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Professional choreographer Wanda Strukus of Boston (second from right) worked with the cast of The Threepenny Opera last month. Actors pictured are, from left, Ali Thomas, Jack Lewis and Isaiah Crawford.Center Stage’s production of the Berthold Brecht musical opens for a two-weekend run on Friday, Sept. 27. (Photo by Megan Bachman)

Professional choreographer Wanda Strukus of Boston (second from right) worked with the cast of The Threepenny Opera last month. Actors pictured are, from left, Ali Thomas, Jack Lewis and Isaiah Crawford.Center Stage’s production of the Berthold Brecht musical opens for a two-weekend run on Friday, Sept. 27. (Photo by Megan Bachman)

Brecht at Yellow Springs’ Center Stage— ‘Threepenny’s two cents’ worth

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How does a small theater company stage the epic 1920s Bertholt Brecht musical, The Threepenny Opera, with its celebrated songs by composer Kurt Weill, massive dance overtures and biting critique of capitalism?

In Center Stage’s most ambitious production yet, the revived theater company is relying on many of its stand-by actors, bringing in some new faces, and giving the play, set in 19th century London, an updated steampunk aesthetic. The company also recently enlisted the help of a professional choreographer to lead a cast of mostly non-dancers in its sprawling jazz-influenced song-and-dance numbers, like the prologue overture, “The Ballad of Mack the Knife.”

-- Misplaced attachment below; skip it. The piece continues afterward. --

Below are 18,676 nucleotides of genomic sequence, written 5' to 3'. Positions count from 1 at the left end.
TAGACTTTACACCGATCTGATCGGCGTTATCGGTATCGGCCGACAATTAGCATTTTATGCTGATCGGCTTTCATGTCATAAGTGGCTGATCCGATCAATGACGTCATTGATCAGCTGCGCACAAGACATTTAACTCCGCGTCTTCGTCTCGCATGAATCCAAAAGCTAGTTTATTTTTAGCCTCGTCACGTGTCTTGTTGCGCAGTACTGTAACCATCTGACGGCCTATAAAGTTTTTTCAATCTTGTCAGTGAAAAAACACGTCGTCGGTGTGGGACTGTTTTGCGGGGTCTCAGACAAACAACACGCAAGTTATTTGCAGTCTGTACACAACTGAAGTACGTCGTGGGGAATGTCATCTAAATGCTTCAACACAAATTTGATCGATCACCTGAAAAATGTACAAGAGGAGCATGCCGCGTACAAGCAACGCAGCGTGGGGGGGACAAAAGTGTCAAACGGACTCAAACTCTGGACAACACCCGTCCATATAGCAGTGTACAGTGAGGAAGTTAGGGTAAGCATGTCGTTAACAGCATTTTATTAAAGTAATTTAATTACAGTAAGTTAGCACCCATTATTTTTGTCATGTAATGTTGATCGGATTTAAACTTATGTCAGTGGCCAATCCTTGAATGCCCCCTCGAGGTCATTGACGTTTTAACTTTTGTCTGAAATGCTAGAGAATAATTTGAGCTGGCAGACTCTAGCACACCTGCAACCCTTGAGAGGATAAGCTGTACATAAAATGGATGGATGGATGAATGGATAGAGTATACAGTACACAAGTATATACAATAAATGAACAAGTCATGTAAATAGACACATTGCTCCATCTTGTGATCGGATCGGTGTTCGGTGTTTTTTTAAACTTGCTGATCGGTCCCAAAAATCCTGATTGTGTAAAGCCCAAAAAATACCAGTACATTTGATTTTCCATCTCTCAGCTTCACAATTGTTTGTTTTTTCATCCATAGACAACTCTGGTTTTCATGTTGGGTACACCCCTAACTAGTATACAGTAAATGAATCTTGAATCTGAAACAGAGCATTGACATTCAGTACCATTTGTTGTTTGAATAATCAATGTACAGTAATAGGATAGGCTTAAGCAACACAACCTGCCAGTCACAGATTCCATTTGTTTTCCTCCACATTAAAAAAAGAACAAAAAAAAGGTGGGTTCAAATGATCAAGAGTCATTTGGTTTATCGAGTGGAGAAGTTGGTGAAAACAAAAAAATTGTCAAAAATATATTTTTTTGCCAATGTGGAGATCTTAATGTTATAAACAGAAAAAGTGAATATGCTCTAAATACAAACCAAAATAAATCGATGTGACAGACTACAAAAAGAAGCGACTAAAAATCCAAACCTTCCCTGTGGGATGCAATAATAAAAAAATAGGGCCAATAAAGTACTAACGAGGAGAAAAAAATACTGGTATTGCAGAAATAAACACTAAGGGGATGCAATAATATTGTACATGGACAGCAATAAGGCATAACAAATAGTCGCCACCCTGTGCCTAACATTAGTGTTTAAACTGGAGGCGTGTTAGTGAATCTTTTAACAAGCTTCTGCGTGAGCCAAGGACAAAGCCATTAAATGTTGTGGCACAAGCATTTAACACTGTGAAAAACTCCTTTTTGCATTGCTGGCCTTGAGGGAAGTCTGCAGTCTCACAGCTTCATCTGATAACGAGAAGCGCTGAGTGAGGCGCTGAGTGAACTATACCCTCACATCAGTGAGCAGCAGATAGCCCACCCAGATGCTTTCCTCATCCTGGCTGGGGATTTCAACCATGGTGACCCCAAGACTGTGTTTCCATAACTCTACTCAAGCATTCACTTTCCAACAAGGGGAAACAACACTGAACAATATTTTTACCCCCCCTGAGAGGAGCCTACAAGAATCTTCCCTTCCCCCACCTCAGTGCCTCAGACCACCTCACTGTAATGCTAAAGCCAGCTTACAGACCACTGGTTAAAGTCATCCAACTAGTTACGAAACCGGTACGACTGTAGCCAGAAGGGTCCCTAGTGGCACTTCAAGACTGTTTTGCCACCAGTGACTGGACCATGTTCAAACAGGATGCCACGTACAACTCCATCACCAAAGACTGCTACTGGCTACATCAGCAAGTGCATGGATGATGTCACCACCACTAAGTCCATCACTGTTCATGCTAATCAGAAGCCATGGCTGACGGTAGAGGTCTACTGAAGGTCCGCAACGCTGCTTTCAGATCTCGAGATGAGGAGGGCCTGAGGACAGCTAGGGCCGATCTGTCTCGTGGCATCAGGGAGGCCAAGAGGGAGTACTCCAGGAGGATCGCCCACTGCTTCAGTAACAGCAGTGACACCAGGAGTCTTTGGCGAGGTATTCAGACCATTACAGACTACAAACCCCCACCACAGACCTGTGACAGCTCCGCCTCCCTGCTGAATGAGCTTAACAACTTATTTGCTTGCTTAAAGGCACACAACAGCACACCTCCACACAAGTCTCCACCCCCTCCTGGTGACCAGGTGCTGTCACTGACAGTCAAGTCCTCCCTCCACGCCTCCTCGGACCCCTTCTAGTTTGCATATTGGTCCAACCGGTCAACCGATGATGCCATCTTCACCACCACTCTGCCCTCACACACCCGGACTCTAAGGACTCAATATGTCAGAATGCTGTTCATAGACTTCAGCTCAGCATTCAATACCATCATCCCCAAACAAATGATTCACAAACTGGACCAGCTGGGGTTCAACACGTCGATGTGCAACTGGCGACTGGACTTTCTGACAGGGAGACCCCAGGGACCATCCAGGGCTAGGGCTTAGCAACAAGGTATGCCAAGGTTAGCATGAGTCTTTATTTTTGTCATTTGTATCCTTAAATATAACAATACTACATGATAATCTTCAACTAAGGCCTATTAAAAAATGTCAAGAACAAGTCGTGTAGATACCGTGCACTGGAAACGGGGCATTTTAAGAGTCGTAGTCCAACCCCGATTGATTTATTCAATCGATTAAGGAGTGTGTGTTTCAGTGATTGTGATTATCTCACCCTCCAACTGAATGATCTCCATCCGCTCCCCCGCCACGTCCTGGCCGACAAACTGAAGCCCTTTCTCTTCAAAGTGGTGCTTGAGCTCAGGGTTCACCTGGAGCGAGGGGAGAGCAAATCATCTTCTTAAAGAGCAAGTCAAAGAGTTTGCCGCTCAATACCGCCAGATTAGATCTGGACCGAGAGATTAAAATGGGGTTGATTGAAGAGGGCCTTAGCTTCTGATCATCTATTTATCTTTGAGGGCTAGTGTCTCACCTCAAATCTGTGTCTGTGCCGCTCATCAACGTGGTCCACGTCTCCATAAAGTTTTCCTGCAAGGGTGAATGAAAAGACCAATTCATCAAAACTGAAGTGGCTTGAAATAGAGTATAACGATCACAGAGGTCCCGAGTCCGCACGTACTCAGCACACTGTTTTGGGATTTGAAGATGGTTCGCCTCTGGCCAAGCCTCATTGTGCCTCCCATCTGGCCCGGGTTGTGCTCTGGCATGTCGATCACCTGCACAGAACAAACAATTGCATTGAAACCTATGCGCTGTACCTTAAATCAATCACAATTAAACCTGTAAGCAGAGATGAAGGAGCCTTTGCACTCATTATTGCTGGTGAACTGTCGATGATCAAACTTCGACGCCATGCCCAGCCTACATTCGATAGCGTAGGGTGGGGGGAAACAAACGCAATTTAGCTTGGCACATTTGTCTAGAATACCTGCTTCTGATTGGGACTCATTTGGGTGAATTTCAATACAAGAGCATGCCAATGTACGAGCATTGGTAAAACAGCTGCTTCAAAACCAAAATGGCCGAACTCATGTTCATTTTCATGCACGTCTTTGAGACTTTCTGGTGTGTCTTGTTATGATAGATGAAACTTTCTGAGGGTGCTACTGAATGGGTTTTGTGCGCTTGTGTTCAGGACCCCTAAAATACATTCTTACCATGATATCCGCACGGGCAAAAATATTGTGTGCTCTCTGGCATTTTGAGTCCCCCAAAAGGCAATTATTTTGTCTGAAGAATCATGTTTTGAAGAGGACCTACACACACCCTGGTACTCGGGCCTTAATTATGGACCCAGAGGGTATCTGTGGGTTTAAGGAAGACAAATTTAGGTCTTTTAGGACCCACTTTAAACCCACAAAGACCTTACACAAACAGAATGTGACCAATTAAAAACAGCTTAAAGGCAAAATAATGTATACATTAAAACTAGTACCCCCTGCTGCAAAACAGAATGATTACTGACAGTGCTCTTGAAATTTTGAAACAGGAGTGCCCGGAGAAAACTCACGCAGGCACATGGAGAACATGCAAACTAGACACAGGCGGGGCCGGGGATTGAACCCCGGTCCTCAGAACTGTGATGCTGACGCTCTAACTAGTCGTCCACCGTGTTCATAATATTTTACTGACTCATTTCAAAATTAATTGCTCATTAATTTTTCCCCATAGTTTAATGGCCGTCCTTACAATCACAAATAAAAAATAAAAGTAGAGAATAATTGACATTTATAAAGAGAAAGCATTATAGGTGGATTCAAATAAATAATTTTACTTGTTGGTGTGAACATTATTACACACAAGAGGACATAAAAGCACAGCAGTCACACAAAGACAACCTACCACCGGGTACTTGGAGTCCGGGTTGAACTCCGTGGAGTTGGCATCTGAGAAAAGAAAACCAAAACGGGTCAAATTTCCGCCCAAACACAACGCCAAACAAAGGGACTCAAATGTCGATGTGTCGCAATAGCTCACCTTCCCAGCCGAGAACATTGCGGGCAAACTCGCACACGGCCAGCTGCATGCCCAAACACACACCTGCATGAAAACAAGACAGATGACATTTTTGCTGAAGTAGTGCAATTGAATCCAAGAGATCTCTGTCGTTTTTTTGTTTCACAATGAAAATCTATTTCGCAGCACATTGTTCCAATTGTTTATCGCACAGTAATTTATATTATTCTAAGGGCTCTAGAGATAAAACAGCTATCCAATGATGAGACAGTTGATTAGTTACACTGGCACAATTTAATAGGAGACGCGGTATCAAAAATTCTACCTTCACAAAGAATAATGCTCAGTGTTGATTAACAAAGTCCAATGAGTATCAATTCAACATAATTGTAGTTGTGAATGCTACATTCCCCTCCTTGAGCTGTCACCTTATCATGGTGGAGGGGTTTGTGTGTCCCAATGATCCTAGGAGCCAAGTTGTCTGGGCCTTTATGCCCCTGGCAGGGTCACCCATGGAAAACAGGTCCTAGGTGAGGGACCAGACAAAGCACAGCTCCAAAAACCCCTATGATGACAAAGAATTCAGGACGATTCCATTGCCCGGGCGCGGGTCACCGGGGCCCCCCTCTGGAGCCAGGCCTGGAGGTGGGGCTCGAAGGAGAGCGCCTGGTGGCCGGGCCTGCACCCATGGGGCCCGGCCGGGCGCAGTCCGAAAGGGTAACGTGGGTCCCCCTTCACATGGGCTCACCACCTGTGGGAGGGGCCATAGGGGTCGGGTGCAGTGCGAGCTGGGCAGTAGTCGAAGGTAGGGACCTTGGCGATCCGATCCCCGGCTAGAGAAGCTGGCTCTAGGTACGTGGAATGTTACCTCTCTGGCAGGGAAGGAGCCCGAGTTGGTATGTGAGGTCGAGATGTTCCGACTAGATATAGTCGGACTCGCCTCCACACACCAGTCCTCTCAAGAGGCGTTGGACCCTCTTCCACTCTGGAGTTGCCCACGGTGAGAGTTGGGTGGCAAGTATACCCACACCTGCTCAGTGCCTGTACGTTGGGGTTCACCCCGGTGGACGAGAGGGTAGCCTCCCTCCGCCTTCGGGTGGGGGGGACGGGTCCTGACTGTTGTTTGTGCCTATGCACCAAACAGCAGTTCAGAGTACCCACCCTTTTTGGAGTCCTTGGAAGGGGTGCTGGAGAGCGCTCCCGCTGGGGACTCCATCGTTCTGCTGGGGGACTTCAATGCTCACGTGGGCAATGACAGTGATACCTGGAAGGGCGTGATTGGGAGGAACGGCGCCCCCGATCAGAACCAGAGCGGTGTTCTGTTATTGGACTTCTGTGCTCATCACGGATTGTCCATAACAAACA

Center Stage’s production of The Threepenny Opera opens for a two-weekend run on Friday, Sept. 27, with a performance at the John Bryan Community Center at 8 p.m. Show times then are 8 p.m. on Saturday, Sept. 28, and 2 p.m. on Sunday, Sept. 29. The show continues the following weekend, Oct. 4–6.

The Threepenny Opera is directed by Lorrie Sparrow and produced by Kay Reimers with musical direction by Sam Reich.

Not only is The Threepenny Opera the first musical for the revived Center Stage, it is a non-traditional musical at that. Billing The Threepenny Opera as an “opera for beggars,” German artists Brecht and Weill transformed traditional opera forms and created a new kind of musical theater. They are credited with influencing shows like Cabaret and Chicago. The songs don’t fit seamlessly into the plot — they stand out as self-contained pieces that advance the story, often telling more with the flavor of the music than the song lyrics, according to Sparrow.

Choreographer Wanda Strukus of Boston worked with the cast of The Threepenny Opera over two weeks last month during intense — and hot — three-hour rehearsal sessions in the un-airconditioned Westminster Hall at the First Presbyterian Church. There she has crafted the movements to musical numbers that define the show.

A longtime acting friend of Sparrow, Strukus flew in for rehearsal on her own dime. To Sparrow, Strukus brings a “surprising sense of theatricality” to her movements that will make the audience both think and feel. Struckus is more than willing to give her time to choreograph one of her favorite plays.

“One of things I like about [the show] is that there is this story and the musical numbers break out of it,” Strukus said. “Suddenly you are in Vaudeville, then you’re doing the tango. There are a lot of musical styles we get to play with. We’re having a lot of fun with it.”